Olwen Moseley checks out Cardiff's green and cultural credentials - by bike, of course.
Olwen Moseley is course leader in Graphic Communication at Cardiff Metropolitan University and she likes to look beyond the obvious. You can follow Olwen’s Cardiff journey on foot, by bike – or you can miss the best bits and go by bus, taxi or car. “If I visit a city I want to see the main attractions but I’d also want to find the underbelly of it. A bike helps you do that by taking you through all the bits the tourists miss, giving you a glimpse for the life of
the city,” she says.
Olwen’s tour starts in Bute Park, on a route in the shadow of the Royal Welsh College of Music and Drama. “As you cycle through the park, you are almost in the heart of the city. Past the Taff river making its way out to Cardiff Bay alongside your trail, past rugby games on the fields, there’s music drifting out from the rehearsal rooms at the college. Ahead of you appears the Castle, from nowhere, it’s magical. This is a real picture of what the city is like. Old and new alongside each other.”
It’s a convenient starting point for visitors because Pedal Power is where you can go to hire the bikes, near the Swalec Stadium at Sophia Gardens.
First stop on Olwen’s cycle tour is Cardiff’s shopping arcades. Victorian and Edwardian, they are ‘spectacular’ for her. Olwen will park her bike then walk through the arcades to Cardiff Central Market and on for coffee in the Hayes.She warms to the theme: “The Corner House is great because it has a good vantage point on the plaza outside Cardiff’s new library. It’s a crossroad in the centre of town, with real life about it. You could be in any European city there, looking out at the world going by.”
The look and feel of the city are important to Olwen. She is director of the Cardiff Design Festival which celebrates design in the city for two very busy weeks in October. Her advice is: “Look up. Look beyond the shop fronts and in the spaces in between, you will see where a city has come from.”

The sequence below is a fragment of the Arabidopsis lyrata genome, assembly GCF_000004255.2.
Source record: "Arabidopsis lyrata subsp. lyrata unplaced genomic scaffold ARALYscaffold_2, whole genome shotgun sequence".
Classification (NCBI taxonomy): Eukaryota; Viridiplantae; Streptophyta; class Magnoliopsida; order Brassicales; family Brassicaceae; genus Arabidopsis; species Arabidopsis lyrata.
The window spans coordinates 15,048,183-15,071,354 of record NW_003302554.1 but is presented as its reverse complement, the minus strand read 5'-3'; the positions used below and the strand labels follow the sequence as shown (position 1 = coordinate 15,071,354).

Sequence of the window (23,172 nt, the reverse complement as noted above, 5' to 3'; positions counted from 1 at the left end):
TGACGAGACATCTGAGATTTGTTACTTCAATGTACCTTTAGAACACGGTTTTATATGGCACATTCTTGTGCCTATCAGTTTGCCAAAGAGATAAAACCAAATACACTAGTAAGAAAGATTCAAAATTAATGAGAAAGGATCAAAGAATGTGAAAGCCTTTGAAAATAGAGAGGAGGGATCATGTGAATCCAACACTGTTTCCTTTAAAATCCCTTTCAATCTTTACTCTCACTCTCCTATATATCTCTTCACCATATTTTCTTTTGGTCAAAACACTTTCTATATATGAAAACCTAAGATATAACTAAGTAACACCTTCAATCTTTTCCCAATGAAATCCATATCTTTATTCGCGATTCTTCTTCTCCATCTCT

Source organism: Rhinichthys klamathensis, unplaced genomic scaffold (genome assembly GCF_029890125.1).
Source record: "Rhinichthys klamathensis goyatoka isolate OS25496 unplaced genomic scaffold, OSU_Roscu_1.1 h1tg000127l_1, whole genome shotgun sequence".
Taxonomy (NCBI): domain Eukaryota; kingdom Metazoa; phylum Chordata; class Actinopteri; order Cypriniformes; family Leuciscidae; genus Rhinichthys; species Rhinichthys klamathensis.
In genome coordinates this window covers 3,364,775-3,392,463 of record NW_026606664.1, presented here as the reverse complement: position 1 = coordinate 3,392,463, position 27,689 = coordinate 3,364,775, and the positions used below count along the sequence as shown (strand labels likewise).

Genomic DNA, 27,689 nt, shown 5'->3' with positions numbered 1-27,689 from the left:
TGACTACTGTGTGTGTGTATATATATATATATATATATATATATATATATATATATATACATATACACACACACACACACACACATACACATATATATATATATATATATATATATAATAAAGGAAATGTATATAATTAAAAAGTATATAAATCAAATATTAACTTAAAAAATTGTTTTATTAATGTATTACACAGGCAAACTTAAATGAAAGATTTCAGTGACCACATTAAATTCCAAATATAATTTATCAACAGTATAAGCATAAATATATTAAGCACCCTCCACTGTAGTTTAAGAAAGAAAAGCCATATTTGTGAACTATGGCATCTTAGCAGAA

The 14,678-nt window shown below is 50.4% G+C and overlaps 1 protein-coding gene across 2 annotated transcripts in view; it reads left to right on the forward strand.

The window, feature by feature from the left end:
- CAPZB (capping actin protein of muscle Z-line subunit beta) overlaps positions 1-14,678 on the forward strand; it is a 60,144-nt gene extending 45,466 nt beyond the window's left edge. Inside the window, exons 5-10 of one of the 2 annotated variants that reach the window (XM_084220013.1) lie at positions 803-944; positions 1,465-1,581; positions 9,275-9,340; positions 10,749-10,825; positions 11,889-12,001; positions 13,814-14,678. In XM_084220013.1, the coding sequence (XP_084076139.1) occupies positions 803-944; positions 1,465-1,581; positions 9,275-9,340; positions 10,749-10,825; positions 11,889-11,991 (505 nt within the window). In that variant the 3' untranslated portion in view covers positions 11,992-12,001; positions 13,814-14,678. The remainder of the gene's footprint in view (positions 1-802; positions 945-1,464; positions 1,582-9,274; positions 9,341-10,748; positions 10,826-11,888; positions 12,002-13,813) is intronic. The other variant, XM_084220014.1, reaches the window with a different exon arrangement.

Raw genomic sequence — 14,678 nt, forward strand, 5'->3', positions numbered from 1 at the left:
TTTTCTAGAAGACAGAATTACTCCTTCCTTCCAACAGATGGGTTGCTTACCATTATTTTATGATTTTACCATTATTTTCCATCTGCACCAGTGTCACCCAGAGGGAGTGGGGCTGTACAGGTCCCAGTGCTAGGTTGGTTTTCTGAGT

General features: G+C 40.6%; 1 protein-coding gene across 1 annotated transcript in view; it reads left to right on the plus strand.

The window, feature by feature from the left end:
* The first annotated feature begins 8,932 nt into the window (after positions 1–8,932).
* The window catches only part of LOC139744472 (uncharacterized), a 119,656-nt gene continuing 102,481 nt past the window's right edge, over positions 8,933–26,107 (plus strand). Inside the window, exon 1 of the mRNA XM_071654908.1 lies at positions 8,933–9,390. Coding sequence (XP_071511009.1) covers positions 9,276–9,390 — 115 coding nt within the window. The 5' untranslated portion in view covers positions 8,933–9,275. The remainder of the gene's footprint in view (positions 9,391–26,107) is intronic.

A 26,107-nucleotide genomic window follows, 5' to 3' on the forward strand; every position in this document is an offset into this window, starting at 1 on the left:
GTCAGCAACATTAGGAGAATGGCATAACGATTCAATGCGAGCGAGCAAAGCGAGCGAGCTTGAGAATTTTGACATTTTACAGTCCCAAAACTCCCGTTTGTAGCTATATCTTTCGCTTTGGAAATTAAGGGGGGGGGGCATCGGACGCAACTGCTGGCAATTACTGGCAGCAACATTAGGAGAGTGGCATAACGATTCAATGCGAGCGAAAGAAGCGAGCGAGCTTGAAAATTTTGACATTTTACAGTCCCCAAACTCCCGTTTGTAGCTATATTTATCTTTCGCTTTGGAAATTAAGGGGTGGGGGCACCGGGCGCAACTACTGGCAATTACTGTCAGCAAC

In Cardiff, that means especially raising the eye line in St Mary Street and The Hayes, where the Old Library, housing the Cardiff Story museum holds pride of place, facing back towards the new library, which has great views from its upper floors.
It is a short ride to City Road/Albany Road areas, where G39, The Sho Gallery and Milkwood give a contemporary take on the art scene. Back towards town, William Burges’ architecture in Museum Place and the castle’s animal wall stand out.
The next stage of Olwen’s Cardiff Odyssey takes her to Cardiff Bay, either on the bike or by boat,using the water taxi that runs in season from Bute Park, past the Millennium Stadium, to the bay.
“You get a different perspective on the city from the river, whether you cycle along it or float on it,” she says. “In some places the city turns its back on the river, so you see her warts and all. In others,you catch her full glory. It’s great fun!”
Once in the Bay, Olwen is drawn to the different architectural styles and ages of the Norwegian Church, the Senedd, Wales Millennium Centre and the Pierhead Building.
“I would go to Craft in the Bay, have lunch, pop in for a peek at the Coal Exchange, then head for the barrage and cycle across to Penarth.” There, she will find Ffotogallery at Turner House and Penarth Pier.